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Coronavirus Roundup: Senators Tackle Children’s Online Privacy, Facebook Removes Conspiracy Theories, Broadband in Rural New Hampshire

David Jelke

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Photo of Sen. Dick Durbin by the Center for American Progress used with permission

May 11, 2020 — A bipartisan group of senators on Friday urged the Federal Trade Commission to launch an investigation into children’s data practices in the educational technology and digital advertising sectors.

Sens. Edward J. Markey, D-Mass., Josh Hawley, R-Mo., Richard Blumenthal, D-Conn., Bill Cassidy, R-La., Dick Durbin, D-Ill. and Marsha Blackburn, R-Tenn., wrote the letter, urging the agency to use its authority under the FTC Act.

The Senators made their request following the agency’s announcement that it will begin an ahead-of-schedule review of the Children’s Online Privacy Protection Act Rule and as kids’ technology use and media consumption has skyrocketed during the coronavirus pandemic.

“Children are a uniquely vulnerable population that deserve [heightened] privacy protections. The FTC should take extreme caution not to weaken — either purposefully or inadvertently — privacy protections under COPPA,” the senators wrote. “In order to ensure that the COPPA Rule review benefits young users, the FTC should use its statutory power to uncover critical information about evolving and widespread threats to children’s privacy that warrant further protections.”

Facebook and YouTube remove COVID conspiracies

YouTube and Facebook are scrambling to quash the virality of a lie-laden and potentially dangerous video promoting conspiracy theories about the coronavirus, according to the Los Angeles Times.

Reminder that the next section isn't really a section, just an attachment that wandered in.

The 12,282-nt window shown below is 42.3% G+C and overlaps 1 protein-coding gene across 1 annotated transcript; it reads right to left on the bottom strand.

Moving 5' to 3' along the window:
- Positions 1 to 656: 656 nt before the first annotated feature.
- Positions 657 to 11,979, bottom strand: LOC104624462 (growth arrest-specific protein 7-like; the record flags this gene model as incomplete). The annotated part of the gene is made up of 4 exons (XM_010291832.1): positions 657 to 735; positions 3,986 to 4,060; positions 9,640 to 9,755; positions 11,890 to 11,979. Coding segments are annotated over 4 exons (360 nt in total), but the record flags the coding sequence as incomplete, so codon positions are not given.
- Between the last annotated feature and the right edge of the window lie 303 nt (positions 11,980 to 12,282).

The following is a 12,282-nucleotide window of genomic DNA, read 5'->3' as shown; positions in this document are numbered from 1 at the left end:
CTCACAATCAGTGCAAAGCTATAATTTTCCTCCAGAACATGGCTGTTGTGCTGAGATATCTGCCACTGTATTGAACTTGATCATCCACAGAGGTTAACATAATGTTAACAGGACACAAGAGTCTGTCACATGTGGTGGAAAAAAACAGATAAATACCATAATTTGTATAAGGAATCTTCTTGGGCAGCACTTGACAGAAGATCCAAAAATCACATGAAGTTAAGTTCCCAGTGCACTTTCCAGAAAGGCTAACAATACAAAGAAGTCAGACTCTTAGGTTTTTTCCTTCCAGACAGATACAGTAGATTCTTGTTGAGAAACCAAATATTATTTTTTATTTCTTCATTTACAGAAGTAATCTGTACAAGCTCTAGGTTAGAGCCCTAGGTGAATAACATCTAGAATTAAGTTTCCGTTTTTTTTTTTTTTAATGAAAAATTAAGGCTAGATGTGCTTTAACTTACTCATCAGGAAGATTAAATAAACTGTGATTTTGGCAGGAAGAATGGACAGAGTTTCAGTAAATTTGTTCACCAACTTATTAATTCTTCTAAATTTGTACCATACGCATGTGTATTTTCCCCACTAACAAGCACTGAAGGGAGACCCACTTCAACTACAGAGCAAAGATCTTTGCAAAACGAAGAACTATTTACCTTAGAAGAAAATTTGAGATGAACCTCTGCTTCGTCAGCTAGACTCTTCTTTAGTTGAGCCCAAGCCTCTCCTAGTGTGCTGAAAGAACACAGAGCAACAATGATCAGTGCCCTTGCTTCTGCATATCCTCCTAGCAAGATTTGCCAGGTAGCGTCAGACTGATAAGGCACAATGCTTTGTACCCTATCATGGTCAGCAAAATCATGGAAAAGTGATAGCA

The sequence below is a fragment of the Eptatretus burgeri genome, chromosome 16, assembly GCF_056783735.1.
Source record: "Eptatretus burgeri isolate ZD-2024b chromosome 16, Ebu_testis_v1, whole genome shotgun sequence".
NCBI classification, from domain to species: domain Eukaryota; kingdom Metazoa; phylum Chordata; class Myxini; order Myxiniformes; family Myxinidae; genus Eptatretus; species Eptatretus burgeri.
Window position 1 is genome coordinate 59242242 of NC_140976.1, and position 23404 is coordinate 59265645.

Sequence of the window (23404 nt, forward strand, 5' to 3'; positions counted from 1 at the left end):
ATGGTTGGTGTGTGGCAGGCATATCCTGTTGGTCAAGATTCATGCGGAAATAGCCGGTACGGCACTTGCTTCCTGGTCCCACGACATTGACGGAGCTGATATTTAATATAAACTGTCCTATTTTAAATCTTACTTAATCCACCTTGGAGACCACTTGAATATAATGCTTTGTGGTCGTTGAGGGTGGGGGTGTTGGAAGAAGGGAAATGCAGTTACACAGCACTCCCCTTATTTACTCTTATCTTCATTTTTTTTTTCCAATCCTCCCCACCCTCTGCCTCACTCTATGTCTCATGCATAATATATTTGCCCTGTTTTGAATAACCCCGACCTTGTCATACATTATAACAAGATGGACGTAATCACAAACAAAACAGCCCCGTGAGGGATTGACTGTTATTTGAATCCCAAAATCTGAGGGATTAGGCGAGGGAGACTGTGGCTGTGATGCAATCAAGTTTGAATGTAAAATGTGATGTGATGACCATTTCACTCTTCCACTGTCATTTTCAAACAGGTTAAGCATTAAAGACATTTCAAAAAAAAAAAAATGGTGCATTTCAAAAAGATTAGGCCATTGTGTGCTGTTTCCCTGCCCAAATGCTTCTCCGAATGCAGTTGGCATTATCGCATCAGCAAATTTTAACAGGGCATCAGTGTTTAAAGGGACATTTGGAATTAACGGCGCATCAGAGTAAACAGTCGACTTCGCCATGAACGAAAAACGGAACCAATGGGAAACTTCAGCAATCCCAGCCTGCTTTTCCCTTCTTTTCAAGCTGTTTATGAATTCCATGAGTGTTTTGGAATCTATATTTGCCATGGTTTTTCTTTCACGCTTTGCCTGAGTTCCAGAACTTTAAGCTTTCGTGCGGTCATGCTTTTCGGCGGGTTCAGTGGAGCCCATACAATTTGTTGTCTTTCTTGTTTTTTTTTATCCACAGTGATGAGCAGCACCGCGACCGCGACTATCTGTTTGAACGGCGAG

“Plandemic,” a 26-minute video with a documentary feel, promotes the conspiracy “that wealthy people are intentionally spreading the novel coronavirus to increase vaccination rates in the population at large and that wearing a mask can actually worsen viral symptoms.”

In response, Facebook and YouTube have been removing copies of the video, which has amassed millions of views. Facebook defended its action by arguing that the suggestion that masks cause illness “could lead to imminent harm.”

Conspiracy theorists and supporters of the video took to Twitter to express outrage with YouTube’s removal of the content, making the video’s title a trending topic.

New Hampshire gets $2 million loan from USDA’s ReConnect program

U.S. Secretary of Agriculture Sonny Perdue announced Thursday that USDA is investing $2 million to provide broadband service in unserved and underserved rural areas in New Hampshire.

This funding is part of USDA’s round one investments through the ReConnect Pilot Program.

“The need for rural broadband has never been more apparent than it is now — as our nation manages the coronavirus national emergency,” Sec. Purdue said. “Access to telehealth services, remote learning for school children, and remote business operations all require access to broadband.”

USDA is providing a $2 million loan to help Granite State Telephone Inc. build fiber to provide speeds up to 1 Gigabit per second (Gpbs) downstream and 1 Gbps upstream to rural subscribers in Hillsborough, Sullivan and Cheshire counties in New Hampshire.

The service area includes 890 households, an educational facility and a critical community facility.

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